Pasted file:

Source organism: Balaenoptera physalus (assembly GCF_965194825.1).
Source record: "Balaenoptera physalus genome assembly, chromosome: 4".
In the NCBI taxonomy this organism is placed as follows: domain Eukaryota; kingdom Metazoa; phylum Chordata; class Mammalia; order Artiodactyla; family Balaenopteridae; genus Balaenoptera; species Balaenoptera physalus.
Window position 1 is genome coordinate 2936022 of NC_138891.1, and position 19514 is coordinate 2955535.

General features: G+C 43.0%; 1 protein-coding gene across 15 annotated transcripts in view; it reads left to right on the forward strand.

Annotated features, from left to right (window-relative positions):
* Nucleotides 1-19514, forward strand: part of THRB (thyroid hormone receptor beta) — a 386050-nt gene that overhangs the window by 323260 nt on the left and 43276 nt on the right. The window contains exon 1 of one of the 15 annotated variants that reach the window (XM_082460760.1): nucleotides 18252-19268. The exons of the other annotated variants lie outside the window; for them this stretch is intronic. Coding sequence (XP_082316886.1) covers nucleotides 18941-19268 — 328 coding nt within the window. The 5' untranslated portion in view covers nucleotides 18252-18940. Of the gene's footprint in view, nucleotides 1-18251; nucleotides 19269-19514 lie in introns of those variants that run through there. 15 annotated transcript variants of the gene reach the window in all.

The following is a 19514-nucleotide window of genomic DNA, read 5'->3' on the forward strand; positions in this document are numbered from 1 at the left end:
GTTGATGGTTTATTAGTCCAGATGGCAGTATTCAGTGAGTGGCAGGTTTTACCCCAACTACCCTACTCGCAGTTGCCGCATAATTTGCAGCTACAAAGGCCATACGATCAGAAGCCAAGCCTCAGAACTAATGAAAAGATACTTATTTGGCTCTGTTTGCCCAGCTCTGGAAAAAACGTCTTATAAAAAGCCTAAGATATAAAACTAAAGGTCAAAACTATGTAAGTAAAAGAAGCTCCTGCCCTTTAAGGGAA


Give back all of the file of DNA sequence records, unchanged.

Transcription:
Source organism: Balaenoptera physalus (assembly GCF_965194825.1).
Source record: "Balaenoptera physalus genome assembly, chromosome: 4".
In the NCBI taxonomy this organism is placed as follows: domain Eukaryota; kingdom Metazoa; phylum Chordata; class Mammalia; order Artiodactyla; family Balaenopteridae; genus Balaenoptera; species Balaenoptera physalus.
Window position 1 is genome coordinate 2936022 of NC_138891.1, and position 19514 is coordinate 2955535.

General features: G+C 43.0%; 1 protein-coding gene across 15 annotated transcripts in view; it reads left to right on the forward strand.

Annotated features, from left to right (window-relative positions):
* Nucleotides 1-19514, forward strand: part of THRB (thyroid hormone receptor beta) — a 386050-nt gene that overhangs the window by 323260 nt on the left and 43276 nt on the right. The window contains exon 1 of one of the 15 annotated variants that reach the window (XM_082460760.1): nucleotides 18252-19268. The exons of the other annotated variants lie outside the window; for them this stretch is intronic. Coding sequence (XP_082316886.1) covers nucleotides 18941-19268 — 328 coding nt within the window. The 5' untranslated portion in view covers nucleotides 18252-18940. Of the gene's footprint in view, nucleotides 1-18251; nucleotides 19269-19514 lie in introns of those variants that run through there. 15 annotated transcript variants of the gene reach the window in all.

The following is a 19514-nucleotide window of genomic DNA, read 5'->3' on the forward strand; positions in this document are numbered from 1 at the left end:
GTTGATGGTTTATTAGTCCAGATGGCAGTATTCAGTGAGTGGCAGGTTTTACCCCAACTACCCTACTCGCAGTTGCCGCATAATTTGCAGCTACAAAGGCCATACGATCAGAAGCCAAGCCTCAGAACTAATGAAAAGATACTTATTTGGCTCTGTTTGCCCAGCTCTGGAAAAAACGTCTTATAAAAAGCCTAAGATATAAAACTAAAGGTCAAAACTATGTAAGTAAAAGAAGCTCCTGCCCTTTAAGGGAA